Obi Okeke first came to the United States as a 5-year-old refugee during the Nigerian Civil War in 1967. His mother, from Ohio, was able to leave the country with him, but his father, who was born in Nigeria, stayed to fight.
Over four decades later, Okeke, now 53, is a fixture in the luxury automobile industry, dealing in cars that cost millions and selling to clients like Floyd Mayweather.
After that first move to the US, Okeke returned with his family to Nigeria, where he stayed until attending a private high school in Switzerland.
And that’s when he discovered great cars.
While in Switzerland, Okeke developed a love for European wheels. By the time he was 15, his teachers had already known that he would end up in the car business, he said. Following high school, Okeke came back to the US and started college at Northeastern University in Boston, although he did not graduate from the school.
When he was 21 years old, Okeke conducted the first of many car deals he’d close in his career. He purchased a BMW 323i Alpina and was able to sell it for a profit of nearly four times what he paid. The transaction was encouraging.
As you would expect for a car salesman, it took some time for him to work his way up to the status of being a salesman of supercars and the co-owner of a dealership. And he bounced around a lot: from Chevy to Dodge to Volkswagen to Lexus to BMW to Mercedes — and his last stop before opening his own place, to Ferrari-Maserati.
Following six years as the general manager of Ferrari-Maserati in Calabasas, California, Okeke in 2012 cofounded Fusion Luxury Motors in North Los Angeles with a man named Yoel Wazana.
Why Fusion is different
Fusion Luxury Motors is a specialty dealership that sells cars that are geared for collectors, Okeke said. Currently in its inventory, car prices range from $49,000 to $3.8 million.
The inventory, however, hasn’t been acquired by way of auction, which is a route many dealers take. In fact, Okeke says he’s never bought from an auction. Rather, about 98% of the inventory comes from private parties, and the remaining 2% from dealers, he said.
“When you’re in the business for as long as I’ve been, you meet a lot of people,” Okeke said. “When I came here, people knew about me. I’ve been very fortunate to build a deep client database for finding cars.”
When the dealership opened in 2012, it only could only display up to five cars. By April 2013, though, it had moved into a 12,000 square foot show room that can hold 45 cars.
That means a lot of growth for Fusion and a lot of vehicle acquisitions for Okeke and Wazana, all of which come out-of-pocket. But still, Okeke doesn’t see his car dealership as competing with the larger Los Angeles-based dealers because “the market is big enough for everyone.”
“We’re just a small dealership trying to be the best at what we’re doing,” Okeke said. “We’re not just focusing only on selling a ton of cars.”
What truly makes Fusion different than a regular car dealership is the turnaround time required, or lack thereof. Okeke says a normal car, like a Toyota Corolla, has to be sold in 45-90 days or it starts losing value. His strategy is different.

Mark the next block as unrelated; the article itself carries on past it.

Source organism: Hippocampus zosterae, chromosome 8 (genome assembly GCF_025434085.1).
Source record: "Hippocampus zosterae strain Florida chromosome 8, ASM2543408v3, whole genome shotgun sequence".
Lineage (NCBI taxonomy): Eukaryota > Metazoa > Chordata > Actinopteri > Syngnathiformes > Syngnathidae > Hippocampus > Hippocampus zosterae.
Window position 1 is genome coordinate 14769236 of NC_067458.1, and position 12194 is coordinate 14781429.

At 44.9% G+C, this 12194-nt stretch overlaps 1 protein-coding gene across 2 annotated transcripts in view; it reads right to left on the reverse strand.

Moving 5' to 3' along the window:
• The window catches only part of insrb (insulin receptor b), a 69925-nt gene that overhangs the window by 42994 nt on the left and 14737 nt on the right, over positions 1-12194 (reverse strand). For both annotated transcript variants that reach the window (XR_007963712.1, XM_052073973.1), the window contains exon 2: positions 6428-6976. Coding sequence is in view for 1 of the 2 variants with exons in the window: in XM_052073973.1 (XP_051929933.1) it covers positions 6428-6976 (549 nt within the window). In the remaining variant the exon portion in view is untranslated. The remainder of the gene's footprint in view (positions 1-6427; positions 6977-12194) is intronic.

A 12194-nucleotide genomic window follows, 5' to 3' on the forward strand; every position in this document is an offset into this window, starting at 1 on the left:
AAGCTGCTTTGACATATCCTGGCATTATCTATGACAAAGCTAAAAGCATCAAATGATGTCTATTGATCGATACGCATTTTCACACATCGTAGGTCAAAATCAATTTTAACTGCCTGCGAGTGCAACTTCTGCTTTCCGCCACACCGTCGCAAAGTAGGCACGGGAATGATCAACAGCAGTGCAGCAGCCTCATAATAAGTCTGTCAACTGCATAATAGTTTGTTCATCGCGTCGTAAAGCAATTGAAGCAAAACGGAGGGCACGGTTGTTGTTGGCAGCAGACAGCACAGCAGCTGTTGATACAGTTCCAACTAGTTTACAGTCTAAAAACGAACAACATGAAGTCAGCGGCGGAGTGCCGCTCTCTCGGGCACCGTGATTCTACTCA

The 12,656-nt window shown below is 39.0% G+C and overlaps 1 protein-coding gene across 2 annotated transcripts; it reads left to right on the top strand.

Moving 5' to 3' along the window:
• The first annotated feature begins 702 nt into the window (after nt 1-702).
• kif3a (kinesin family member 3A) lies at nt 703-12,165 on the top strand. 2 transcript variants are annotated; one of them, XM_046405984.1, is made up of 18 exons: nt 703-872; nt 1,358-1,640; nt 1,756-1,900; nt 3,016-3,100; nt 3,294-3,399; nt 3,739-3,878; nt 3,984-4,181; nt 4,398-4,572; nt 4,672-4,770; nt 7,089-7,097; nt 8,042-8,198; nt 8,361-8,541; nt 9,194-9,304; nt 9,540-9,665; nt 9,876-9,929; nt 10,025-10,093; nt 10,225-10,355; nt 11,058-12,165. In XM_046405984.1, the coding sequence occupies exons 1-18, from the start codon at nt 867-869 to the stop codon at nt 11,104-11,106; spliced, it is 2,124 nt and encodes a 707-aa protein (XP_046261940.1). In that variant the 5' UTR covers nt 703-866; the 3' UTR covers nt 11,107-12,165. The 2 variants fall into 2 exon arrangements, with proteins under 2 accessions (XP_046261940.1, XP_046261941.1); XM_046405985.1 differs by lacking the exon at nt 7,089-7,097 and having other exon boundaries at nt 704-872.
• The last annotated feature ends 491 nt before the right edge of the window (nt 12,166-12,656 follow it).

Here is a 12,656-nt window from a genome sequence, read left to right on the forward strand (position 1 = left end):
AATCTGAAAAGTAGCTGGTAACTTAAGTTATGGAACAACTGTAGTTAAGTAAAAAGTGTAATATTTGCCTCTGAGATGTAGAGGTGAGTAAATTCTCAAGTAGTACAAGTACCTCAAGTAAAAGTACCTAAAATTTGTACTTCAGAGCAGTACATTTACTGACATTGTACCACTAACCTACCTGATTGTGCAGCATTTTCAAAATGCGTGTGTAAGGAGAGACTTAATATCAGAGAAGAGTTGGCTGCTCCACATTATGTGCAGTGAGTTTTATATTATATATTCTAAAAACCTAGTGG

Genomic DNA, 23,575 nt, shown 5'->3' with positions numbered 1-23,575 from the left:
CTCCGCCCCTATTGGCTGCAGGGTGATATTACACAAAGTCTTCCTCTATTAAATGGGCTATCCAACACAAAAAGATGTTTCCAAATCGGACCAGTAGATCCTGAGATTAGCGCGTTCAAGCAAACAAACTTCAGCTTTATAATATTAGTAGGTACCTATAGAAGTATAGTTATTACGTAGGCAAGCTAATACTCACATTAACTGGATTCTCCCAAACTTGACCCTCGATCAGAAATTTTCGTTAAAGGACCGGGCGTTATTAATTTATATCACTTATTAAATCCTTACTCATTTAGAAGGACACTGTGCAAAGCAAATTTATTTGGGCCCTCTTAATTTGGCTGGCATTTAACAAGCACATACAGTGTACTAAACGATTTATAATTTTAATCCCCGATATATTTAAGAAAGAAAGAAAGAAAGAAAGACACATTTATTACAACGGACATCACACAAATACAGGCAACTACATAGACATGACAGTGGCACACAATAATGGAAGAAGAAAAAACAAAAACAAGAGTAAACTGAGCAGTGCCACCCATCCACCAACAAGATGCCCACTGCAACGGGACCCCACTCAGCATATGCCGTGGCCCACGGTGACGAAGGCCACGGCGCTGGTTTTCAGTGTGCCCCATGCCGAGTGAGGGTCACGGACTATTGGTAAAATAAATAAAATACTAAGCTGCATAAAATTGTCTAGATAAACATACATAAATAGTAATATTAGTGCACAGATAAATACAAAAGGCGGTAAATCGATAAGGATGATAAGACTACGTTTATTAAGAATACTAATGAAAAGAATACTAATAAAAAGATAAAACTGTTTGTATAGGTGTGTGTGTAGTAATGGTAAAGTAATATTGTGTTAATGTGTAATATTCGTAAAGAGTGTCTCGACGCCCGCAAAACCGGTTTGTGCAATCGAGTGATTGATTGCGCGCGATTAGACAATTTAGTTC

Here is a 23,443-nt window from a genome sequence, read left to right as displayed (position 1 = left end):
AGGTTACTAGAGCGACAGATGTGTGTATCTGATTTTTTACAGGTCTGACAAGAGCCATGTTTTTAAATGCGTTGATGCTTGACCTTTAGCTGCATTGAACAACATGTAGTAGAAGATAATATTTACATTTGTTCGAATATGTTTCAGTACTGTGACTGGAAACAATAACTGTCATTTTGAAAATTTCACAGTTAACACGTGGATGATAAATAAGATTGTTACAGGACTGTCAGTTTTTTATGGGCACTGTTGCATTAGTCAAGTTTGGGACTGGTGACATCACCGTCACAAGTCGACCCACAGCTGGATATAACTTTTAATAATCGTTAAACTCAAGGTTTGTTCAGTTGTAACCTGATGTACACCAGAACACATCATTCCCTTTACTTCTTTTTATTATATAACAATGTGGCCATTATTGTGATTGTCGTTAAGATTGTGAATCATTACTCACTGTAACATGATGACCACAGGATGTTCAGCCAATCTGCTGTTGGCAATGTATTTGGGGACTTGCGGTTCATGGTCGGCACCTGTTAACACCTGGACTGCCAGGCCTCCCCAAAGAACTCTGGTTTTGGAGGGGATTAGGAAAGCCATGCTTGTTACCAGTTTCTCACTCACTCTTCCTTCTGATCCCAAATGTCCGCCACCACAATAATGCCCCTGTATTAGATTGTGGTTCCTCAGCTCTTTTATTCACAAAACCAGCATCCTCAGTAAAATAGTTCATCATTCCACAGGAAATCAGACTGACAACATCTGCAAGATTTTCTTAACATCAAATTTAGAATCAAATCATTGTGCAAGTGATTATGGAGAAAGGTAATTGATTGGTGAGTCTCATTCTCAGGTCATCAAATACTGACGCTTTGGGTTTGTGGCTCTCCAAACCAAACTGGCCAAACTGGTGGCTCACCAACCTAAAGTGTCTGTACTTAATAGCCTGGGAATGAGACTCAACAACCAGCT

“My cars aren’t dropping in value,” he said. “They’re going up. So I really don’t worry about turnaround time.”
Normally, however, a “low-end” car at Fusion, which is under $150,000, takes between two and four months to sell, Okeke said. Higher end cars that are often eclipsing $1 million generally take between six months and a year and a half. Of course there are exceptions, though, like the $1.9 million Koenigsegg he sold in less than 30 days.
Relationship with Floyd Mayweather
Mayweather is easily Okeke’s biggest-name client. He says Mayweather will stop in about once a month just to see what’s available and if there is anything he wants to buy.
Okeke said he doesn’t sell to a lot of celebrities, even though they stop in to look every now and then, just as Keith Urban did a few weeks ago. And the business plan behind Fusion explains why.
The strategy is to sell high-quality, rare luxury cars to car collectors, not just to deal expensive supercars to celebrities that have the money.
“Celebrities may buy a Range Rover or Aston Martin or something, but that doesn’t mean they care about cars or want to collect,” Okeke said. “My buyers are people who have a true passion.”
Despite being one of the biggest names in sports, Mayweather falls into that category. His car collection features three Bugattis and many other of the premium car brands, like Bentley, Ferrari, Lamborghini, and Rolls-Royce.
In total, Mayweather has bought at least 40 cars from Okeke. Most recently, Mayweather purchased a Koenigsegg CCXR Triveta from Okeke for $4.8 million, according to the boxer’s Instagram. Okeke confirmed the purchase but could not disclose the price.
Previously, the most expensive car he’s ever sold, also to Mayweather, was a 2003 Ferrari Enzo. The car was advertised at the time for $3.2 million, although Okeke couldn’t disclose the final selling price. Mayweather has since listed the car for sale with Fusion, which just sold at an advertised price of $3.8 million.
Cars have been the one major passion of Okeke’s since he was a young boy, and that has never changed. When he started in car sales, he said it wasn’t for financial reasons, it was simply to be surrounded by cars.
“Once I found out I was good at what I was doing, I really just wanted to get to the top,” Okeke said. “I didn’t know how to, but I just kept trying and trying.”
Personally, he doesn’t collect cars. He’s satisfied with being around them all day at work and helping others find the car of their dreams.